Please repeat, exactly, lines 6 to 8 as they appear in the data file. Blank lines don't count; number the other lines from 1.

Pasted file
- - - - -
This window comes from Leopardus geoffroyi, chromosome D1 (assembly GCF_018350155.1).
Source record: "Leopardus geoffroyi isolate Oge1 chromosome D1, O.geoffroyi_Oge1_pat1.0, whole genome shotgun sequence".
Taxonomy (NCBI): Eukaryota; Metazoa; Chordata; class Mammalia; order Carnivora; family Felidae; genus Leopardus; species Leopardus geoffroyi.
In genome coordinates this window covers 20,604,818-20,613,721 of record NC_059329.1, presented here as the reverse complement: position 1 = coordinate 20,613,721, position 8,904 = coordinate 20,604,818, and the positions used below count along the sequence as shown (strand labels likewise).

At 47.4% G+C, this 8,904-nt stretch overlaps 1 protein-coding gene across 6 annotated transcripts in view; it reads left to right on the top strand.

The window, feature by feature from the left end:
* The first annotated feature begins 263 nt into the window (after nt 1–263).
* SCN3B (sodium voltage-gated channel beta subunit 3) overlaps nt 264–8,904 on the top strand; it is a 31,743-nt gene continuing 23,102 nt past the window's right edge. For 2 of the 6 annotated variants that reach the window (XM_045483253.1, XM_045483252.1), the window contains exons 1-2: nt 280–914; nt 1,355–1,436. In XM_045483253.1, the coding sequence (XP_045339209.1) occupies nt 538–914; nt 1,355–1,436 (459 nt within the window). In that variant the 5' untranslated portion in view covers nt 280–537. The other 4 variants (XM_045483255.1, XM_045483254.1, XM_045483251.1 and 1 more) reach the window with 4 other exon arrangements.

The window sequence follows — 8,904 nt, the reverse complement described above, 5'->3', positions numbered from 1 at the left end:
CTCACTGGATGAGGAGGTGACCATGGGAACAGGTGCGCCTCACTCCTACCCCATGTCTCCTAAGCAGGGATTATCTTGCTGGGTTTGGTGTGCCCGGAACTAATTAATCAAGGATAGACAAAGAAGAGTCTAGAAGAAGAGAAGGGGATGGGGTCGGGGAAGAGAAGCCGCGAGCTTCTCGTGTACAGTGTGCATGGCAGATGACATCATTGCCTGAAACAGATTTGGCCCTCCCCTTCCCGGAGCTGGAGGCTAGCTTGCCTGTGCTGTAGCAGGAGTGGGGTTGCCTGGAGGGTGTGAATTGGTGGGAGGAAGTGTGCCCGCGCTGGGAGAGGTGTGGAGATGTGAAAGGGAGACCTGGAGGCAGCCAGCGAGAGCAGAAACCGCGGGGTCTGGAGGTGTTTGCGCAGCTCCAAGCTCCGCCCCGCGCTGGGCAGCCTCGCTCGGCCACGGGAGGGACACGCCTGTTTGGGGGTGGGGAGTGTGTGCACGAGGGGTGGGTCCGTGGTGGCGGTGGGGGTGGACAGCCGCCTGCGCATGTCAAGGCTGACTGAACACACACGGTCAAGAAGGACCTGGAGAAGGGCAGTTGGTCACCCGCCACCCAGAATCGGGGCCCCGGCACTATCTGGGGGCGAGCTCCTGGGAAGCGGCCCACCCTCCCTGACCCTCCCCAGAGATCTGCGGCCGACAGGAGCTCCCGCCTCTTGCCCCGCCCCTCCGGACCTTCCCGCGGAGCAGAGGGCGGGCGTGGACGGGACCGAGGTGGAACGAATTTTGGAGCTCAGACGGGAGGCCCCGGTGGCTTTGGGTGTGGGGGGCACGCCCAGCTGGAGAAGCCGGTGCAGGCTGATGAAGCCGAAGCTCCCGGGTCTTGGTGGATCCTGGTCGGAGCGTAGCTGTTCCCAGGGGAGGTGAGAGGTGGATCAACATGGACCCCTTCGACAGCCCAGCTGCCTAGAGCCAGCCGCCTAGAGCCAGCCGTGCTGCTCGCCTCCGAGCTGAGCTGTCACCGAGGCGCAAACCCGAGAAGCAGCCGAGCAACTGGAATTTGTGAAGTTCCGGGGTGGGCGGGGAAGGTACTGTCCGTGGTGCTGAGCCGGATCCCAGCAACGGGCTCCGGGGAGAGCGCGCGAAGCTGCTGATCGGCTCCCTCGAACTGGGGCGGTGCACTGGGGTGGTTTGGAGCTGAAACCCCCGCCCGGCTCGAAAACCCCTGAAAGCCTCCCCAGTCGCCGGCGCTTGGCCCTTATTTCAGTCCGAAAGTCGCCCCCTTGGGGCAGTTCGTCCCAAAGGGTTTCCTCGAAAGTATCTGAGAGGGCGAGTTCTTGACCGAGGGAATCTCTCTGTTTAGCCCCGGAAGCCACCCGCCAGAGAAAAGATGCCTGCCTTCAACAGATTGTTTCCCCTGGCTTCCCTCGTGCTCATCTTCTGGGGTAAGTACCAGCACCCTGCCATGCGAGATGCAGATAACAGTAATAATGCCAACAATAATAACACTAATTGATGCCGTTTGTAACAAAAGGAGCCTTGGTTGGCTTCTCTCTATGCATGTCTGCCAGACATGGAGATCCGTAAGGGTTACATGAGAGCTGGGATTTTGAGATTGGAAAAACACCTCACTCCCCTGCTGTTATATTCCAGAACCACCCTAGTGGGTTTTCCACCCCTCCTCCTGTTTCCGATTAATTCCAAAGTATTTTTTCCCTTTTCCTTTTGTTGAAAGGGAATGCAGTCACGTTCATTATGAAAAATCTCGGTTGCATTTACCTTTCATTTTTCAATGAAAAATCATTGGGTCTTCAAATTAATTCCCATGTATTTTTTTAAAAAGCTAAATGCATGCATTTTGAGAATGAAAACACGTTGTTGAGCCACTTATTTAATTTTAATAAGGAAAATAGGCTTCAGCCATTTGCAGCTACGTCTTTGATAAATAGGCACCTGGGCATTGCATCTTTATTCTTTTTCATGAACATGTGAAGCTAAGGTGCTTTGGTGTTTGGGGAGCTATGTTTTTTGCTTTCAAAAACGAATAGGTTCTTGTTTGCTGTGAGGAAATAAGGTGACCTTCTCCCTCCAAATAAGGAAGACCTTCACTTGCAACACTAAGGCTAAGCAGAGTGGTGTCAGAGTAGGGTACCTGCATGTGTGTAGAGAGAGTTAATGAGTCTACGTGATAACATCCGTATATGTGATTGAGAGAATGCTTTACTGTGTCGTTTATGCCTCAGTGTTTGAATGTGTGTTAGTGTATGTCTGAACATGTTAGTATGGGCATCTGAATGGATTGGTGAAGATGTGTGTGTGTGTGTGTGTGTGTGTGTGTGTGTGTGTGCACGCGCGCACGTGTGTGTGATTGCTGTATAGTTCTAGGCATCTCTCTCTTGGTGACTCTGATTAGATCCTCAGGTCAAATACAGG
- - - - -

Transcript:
The window, feature by feature from the left end:
* The first annotated feature begins 263 nt into the window (after nt 1–263).
* SCN3B (sodium voltage-gated channel beta subunit 3) overlaps nt 264–8,904 on the top strand; it is a 31,743-nt gene continuing 23,102 nt past the window's right edge. For 2 of the 6 annotated variants that reach the window (XM_045483253.1, XM_045483252.1), the window contains exons 1-2: nt 280–914; nt 1,355–1,436. In XM_045483253.1, the coding sequence (XP_045339209.1) occupies nt 538–914; nt 1,355–1,436 (459 nt within the window). In that variant the 5' untranslated portion in view covers nt 280–537. The other 4 variants (XM_045483255.1, XM_045483254.1, XM_045483251.1 and 1 more) reach the window with 4 other exon arrangements.